1. Woodpile Studio – Netherlands
Commissioned by the entertainer Hans Liberg and designed by Piet Hein Eek, this building’s rough hewn facade allows it to blend in to the rural surroundings. Open the windows, however, and the inner recording studio is flooding with natural light.
Designed by Brooklyn-based STPMJ, this wooden structure is completely enveloped in reflective film. The material mirrored the trees of Long Island City’s Socrates Sculpture Park so well, you had to look really hard to spot it..
Designed by Swedish architects Hans Murman and Ulla Alberts, the Juniper House is barely visible depending on the angle of the viewer. Unlike other houses on this list, it doesn’t depend on mirrors for the effect. Instead, the designers used a photo of juniper trees that surround the house. The photo was used as the base for a tailor-made cloth that drapes over three sides of the house.
This forest oasis was built by architect Dan Hisel in upstate New York. It’s built against a cliff, which serves as one of the interior walls, and covered in mirrors. The effect allows the small building to melt perfectly into its surroundings.
Accessible only by a 12-meter-long bridge, this treehouse hotel is a marvelous work of glass made by Tham & Videgard in the middle of untouched forest. The glass reflects everything above and below the cube so perfectly, it’s hard to know it’s there. But don’t worry, a special film is applied to make the glass visible to birds.
The Pinnacle at Symphony Place is a 29 story, office and retail skyscraper in Tennessee. It earned LEED Gold certification for energy efficiency, and features a one-acre green roof terrace garden. It also appears to be made of clouds.
7. Utility Substation – Netherlands
Every city has structures that, while necessary, are pretty ugly to look at. Roeland Otten, a designer in Rotterdam, has developed several beautification techniques that turn electricity substations and air quality monitoring stations into camouflaged works of art.
The Rachel Raymond House was designed and built by pioneering architect Eleanor Raymond for her sister in 1931. The house was demolished in 2006, but not forgotten. In its place, Pedro Joel Costa, a Portuguese architect built this invisible house that uses large glass panels to blend into the landscape.
Lots of people dream of transforming their garage into an art studio or man cave, but few go about it like Act_Romegialli did with this garage in the Italian Alps. Instead of painting or siding, the designers allowed nature to handle renovations of the exterior. Leafy vines and flowering plants now completely cover the steel frame.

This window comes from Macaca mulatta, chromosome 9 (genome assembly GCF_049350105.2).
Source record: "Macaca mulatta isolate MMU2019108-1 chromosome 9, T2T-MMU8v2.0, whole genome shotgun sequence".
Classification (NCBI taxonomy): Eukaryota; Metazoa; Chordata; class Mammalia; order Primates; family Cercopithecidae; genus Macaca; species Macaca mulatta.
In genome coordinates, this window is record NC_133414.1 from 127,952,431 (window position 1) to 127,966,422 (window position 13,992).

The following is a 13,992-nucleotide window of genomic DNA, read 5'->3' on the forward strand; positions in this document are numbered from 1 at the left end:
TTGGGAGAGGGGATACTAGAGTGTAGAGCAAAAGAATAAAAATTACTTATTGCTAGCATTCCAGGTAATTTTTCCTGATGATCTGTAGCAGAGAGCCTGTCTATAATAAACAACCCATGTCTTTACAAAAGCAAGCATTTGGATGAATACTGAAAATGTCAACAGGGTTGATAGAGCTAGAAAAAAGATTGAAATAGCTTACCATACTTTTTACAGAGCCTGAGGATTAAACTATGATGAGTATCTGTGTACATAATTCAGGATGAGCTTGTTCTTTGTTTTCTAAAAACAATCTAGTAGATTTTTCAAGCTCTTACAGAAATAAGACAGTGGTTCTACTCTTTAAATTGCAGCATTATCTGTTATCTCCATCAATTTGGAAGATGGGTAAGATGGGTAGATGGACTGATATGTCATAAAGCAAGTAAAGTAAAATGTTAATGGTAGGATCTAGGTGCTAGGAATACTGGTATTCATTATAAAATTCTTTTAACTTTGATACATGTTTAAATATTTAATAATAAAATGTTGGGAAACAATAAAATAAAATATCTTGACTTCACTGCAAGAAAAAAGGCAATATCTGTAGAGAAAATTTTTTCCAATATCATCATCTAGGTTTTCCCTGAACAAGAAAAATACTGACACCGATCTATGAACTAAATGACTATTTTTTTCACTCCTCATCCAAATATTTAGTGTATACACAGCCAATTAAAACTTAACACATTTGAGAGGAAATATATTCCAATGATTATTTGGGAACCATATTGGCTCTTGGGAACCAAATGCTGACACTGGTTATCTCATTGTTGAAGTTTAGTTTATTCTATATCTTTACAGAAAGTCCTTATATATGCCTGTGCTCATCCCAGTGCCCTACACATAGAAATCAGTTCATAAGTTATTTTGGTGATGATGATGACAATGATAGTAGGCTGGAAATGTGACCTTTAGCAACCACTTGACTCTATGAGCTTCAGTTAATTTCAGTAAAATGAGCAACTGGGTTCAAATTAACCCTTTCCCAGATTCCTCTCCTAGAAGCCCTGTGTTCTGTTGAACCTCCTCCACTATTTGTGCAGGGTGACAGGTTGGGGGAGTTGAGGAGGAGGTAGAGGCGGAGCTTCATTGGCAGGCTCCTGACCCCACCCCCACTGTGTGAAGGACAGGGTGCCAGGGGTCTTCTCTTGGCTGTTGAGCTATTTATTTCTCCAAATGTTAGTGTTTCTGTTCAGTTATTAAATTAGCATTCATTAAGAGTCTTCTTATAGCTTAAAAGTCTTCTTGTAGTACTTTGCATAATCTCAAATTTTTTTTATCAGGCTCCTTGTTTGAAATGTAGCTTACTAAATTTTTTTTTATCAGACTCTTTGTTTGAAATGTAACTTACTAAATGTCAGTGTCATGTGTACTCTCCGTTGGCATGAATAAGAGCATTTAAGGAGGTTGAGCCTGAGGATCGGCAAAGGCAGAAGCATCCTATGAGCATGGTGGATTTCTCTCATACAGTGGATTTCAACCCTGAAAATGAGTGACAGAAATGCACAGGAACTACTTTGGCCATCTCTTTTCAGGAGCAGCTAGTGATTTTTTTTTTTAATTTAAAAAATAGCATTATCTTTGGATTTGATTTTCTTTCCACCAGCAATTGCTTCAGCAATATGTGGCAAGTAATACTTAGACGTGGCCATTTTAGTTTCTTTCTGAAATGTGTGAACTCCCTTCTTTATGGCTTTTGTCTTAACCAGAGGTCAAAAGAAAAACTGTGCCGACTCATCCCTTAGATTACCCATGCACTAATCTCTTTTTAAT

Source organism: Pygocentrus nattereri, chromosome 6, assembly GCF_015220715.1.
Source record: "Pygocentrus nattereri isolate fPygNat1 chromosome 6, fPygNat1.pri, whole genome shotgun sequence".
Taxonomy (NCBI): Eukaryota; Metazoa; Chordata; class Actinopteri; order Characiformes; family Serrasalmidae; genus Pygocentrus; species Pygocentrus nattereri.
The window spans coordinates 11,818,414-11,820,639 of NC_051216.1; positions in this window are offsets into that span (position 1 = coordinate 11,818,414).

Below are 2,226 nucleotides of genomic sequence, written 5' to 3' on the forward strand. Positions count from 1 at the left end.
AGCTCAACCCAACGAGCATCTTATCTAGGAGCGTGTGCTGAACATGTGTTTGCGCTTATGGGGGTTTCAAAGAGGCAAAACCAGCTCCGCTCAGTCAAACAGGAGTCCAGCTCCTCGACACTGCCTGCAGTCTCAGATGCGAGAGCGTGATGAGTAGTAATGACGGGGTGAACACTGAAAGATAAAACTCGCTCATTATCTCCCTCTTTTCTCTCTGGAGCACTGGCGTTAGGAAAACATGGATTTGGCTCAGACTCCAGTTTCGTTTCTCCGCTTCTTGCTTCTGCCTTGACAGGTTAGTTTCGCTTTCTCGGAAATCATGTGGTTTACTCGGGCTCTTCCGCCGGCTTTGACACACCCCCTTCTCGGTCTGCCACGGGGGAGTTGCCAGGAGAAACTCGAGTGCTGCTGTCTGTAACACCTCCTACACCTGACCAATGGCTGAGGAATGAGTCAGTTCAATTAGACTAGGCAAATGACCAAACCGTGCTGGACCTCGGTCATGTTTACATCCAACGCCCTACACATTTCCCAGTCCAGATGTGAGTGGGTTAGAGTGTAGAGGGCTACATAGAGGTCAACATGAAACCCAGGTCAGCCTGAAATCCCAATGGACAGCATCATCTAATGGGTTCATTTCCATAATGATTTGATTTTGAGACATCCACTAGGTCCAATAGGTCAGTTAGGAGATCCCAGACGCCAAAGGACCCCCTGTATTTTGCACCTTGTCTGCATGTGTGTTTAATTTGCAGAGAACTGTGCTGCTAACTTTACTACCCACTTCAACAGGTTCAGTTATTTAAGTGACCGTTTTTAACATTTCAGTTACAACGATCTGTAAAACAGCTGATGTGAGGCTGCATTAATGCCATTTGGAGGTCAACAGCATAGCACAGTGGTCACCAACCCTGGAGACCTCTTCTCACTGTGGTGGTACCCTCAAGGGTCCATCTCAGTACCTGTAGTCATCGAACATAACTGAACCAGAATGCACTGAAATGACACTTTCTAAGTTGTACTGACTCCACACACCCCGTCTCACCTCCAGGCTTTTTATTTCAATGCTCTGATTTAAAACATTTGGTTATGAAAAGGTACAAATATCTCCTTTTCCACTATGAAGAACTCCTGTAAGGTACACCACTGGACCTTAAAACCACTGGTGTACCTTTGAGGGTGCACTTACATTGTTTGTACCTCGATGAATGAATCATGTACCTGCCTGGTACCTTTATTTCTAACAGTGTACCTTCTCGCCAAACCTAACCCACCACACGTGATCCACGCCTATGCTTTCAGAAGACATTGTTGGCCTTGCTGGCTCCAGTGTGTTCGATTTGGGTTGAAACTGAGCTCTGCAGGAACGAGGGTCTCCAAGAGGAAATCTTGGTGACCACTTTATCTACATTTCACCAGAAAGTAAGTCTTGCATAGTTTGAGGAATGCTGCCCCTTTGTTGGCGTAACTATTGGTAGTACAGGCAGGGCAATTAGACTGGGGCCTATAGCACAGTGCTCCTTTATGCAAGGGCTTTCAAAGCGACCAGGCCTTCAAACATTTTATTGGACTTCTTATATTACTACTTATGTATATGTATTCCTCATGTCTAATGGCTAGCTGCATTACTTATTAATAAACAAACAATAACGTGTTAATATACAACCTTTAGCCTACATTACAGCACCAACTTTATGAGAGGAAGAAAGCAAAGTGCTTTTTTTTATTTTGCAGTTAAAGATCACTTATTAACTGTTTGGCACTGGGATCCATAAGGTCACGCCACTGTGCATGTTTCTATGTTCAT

Composed of mirror, LED lighting, custom built electronic equipment and Arduino programming, the homesteader shack was transformed by Phillip K Smith III to reflect and refract the surrounding terrain like a mirage or hallucination.
This villa by Athens firm deca Architecture is completely hidden unless you know exactly where to look. And that means looking down. It has a roof supported on two parallel stone walls with the surrounding terrain continuing over it. The result is a subterranean retreat that doesn’t feel like a hobbit hole.
Like an armadillo, this Joshua Tree estate by architect Ken Kellogg features a layered roofing structure that shields it from the harsh wind and heat of the desert. Using concrete, glass, copper, and steel, the home looks like something that grew organically out of the rock and sand.
No one likes it when a shiny new building goes up in a historic part of town. It just throws off the ambiance. To avoid this, Dutch architects MVRDV disguised this shop and office complex as an old farmhouse, with walls and a roof that are actually made of glass.
The Lookout was designed and built by Angus Ritchie and Daniel Tyler, architectural design students at Strathclyde University. With just enough seating for three people, the Lookout is located in Scotland’s bucolic Loch Lomond and Trossachs National Park where visitors can use it to frame up the spectacular views.
Who says greenhouses are only for plants? This cleverly disguised home designed by architect Hiroshi Iguchi looks exactly like a greenhouse from the outside. It even has an interior garden planted with trees that poke through the ceiling.
Approach it from behind, and you might not see The Pierre at all. This retreat is nestled right into a rock and covered with a green roof and foliage. Throughout the house, the rock pokes into the space, further blurring the boundaries between inside and out.
Normally ‘hole in the wall’ is reserved for dive bars and hotels that could double as murder scenes, but this place certainly bucks the trend. One of the most unique homes in America, this Utah dwelling is a natural red rock cave that has been transformed into a spectacular home.
Architecture And Design